On a quiet December evening in 1989, a bored scanner chanced upon a report of a curious bedtime conversation between Prince Charles and Camilla Parker-Bowles in which the current king made an important confession. He professed a desire to ‘live inside her trousers’ and claimed he wanted to be reborn as Camilla’s tampon.
When a transcript of this leaked phone call made the headlines, my neurons immediately decided that while it was acceptable to promptly forget every element in the periodic table and even the names of some of my relatives, this bit of information needed to be carefully preserved for over thirty years and dredged up when I saw the coronation.
‘Be ambitious and work hard,’ we keep telling our children, ‘so that someday you can rise right to the top’. Now they will throw this back in our faces with, ‘Stop it Mom, look at Charles, his ambition was just to be a tampon and now he is a King!’
Coronation week meant a four-day holiday and my university extended our second term submission deadline by a day. This meant that instead of sitting at my desk and revising my essay for the eleventh time, I had some extra time to join the celebrations in my own way. I promptly bought a Meghan Markle cardboard mask, put it on and started walking all over London so I could do my bit towards making up for her absence at her father-in-law’s coronation.
I only understood the reason for Meghan’s non-attendance after seeing a reel by Zarna Garg. The comedian put her absence in context rather eloquently: ‘My father-in-law also just went to get his driver’s licence renewed, do you think I went with him?’
Conversations about the coronation seem to have brought up the old Kohinoor controversy. Traditionally, the Queen’s coronation involved wearing the crown with the infamous diamond. On this occasion, the palace issued a statement that the Kohinoor would not be used in the ceremonial proceedings. This didn’t stop Indians from once again asking for the return of the Kohinoor. I would just like to ask the Brits to return not just the Kohinoor, but as requested earlier, our two other anmol ratans, Vijay Mallya and Lalit Modi as well.
Coronation Day chatter would not be complete without mentioning Rishi Sunak, the brown man ruling the land of his former colonisers. Indians have been overjoyed at Sunak making history as the United Kingdom’s first Indian-origin prime minister. His ascent may have surprised many people but not his mother-in-law. In a recent interview, Sudha Murty, one of India’s most beloved writers, quipped, ‘‘I made my husband a businessman. My daughter made her husband Prime Minister of the UK.’
Her comment provoked immediate backlash but her light-hearted comment did have a certain verisimilitude. After all, standing beside every great man, there is often a woman constantly telling him what he is doing wrong. And she is usually right.
Let’s take a digression from rulers of land to the rulers of our cultural zeitgeist. Royalty in the virtual world doesn’t come with crowns or a 10 Downing Street address, it comes with a verified checkmark. On Twitter, the kings and queens of culture may or may not have blue blood but they definitely have a blue tick.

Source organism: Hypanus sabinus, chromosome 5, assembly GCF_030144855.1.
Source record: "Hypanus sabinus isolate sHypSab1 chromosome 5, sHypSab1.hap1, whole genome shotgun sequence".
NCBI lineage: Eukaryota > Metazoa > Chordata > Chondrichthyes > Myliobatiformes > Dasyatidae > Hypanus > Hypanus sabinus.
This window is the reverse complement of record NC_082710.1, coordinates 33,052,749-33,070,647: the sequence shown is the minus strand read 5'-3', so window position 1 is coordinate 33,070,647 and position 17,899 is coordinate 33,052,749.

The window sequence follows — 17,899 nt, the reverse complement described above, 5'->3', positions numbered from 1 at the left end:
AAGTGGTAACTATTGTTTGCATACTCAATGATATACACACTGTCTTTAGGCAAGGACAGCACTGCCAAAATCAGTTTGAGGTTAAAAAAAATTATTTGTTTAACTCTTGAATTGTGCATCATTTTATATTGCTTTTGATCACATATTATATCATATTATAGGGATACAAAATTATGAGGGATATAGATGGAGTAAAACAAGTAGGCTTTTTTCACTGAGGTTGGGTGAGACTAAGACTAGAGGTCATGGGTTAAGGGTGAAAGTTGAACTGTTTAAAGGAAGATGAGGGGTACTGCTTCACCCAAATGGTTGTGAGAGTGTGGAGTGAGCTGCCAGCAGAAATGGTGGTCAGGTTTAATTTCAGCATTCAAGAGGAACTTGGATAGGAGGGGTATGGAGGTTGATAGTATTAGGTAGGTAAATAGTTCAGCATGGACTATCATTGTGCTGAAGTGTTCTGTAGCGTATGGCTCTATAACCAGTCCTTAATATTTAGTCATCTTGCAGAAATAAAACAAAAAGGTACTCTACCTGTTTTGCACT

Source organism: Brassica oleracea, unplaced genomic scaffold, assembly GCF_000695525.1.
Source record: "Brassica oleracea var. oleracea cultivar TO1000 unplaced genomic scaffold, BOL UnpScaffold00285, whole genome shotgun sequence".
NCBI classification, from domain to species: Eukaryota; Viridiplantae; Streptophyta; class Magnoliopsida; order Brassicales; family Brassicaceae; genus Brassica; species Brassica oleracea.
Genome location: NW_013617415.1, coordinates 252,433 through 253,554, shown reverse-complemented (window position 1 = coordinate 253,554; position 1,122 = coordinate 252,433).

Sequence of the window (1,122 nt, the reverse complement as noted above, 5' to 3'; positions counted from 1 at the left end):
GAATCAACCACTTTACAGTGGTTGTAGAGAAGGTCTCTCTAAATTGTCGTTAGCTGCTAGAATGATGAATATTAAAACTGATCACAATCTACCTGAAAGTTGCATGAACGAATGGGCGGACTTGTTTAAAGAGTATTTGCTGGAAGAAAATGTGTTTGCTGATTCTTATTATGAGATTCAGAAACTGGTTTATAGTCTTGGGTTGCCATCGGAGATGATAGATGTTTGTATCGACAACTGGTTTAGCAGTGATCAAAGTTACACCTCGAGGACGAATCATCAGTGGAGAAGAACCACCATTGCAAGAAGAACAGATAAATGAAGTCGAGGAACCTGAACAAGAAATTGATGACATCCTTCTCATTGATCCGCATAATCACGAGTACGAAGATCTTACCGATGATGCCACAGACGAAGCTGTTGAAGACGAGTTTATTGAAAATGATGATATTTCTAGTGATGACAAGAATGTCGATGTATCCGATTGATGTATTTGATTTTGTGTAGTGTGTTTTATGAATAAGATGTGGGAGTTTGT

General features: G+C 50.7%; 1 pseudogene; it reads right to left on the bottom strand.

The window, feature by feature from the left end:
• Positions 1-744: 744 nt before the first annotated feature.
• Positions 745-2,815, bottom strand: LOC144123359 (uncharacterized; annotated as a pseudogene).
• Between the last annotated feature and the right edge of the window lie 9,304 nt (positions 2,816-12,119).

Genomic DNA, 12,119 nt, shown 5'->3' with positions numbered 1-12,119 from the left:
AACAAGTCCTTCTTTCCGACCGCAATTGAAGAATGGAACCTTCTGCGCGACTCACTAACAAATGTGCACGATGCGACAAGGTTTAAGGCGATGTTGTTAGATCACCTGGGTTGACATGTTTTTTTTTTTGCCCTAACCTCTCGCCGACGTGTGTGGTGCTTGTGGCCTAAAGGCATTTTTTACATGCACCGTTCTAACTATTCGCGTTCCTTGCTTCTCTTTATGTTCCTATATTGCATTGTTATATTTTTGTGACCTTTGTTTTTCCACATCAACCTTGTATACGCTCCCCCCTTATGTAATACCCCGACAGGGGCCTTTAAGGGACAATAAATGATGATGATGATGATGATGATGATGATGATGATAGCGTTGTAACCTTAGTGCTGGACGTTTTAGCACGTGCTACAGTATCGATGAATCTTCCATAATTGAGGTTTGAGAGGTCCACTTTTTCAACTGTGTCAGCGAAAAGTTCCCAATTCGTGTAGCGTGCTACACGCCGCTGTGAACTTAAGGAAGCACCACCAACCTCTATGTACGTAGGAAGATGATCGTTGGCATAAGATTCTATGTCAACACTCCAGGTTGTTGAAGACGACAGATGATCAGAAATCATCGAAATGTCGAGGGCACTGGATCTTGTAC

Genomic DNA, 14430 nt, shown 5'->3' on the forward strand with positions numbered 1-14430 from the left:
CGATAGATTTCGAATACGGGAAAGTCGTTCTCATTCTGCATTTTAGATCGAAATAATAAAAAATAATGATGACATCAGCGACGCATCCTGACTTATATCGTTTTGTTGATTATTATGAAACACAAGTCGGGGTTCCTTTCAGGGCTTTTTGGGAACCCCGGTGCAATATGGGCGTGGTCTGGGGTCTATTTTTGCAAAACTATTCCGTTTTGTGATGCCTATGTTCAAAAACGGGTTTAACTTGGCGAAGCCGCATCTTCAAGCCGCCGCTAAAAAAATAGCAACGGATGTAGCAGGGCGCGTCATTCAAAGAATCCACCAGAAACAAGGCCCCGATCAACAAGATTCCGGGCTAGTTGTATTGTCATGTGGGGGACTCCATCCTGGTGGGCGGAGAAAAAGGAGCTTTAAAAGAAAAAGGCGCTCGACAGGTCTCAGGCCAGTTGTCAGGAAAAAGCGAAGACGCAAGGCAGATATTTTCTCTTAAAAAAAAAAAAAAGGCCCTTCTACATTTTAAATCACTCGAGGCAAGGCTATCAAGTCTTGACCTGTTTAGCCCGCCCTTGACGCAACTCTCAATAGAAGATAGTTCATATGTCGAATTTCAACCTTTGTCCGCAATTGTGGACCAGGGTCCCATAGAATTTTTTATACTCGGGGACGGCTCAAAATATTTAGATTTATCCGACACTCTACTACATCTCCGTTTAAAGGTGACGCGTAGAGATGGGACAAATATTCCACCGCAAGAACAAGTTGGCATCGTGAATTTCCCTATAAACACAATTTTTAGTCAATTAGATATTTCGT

Elon Musk, who seems to run Twitter the way I try to lose weight, which basically means having no fixed plan and hoping for divine intervention, recently decided that no one would get a blue tick unless they paid for it. To his surprise, Elon bhai soon discovered that once the celebs lost their verified status, the rest of the Twitter tribe didn’t care if they had one or not. He forgot a simple rule: If everyone is naked then nudity doesn’t just become acceptable, it becomes desirable. After this ‘oops a daisy’ moment, Elon bhai abruptly gave celebrities their blue ticks back, claiming they had subscribed and verified their phone numbers. This resulted in blue ticks reappearing on accounts of dead people like the King of Pop, Michael Jackson, and sportspersons like Pele and Kobe Bryant. I am still unsure how they verified their phone numbers for Twitter Blue unless Elon bhai used a psychic and a Ouija board.
Meanwhile, with blue running through their blood and account status, the Royal Family has been tweeting official portraits and recipes of their coronation quiche. I have a cousin who has already tried out the quiche recipe and a bunch of older relatives who have asked me to collect coronation memorabilia for them and bring it back home. So, I now have a bag full of plates decorated with pictures of Queen Camilla, coffee mugs with William and Kate grinning around the rim and a children’s sticker book with illustrations of King Charles. And yes, when I bought my Meghan mask, I also picked up a bunch of masks with pictures of the other royals, in case all my buas and phupha jis want to indulge in some royal role-play.
I can understand the British being invested in King Charles’ coronation, but so are a large number of Indians despite our legacy of colonisation and our convoluted relationship with the symbols of British imperialism.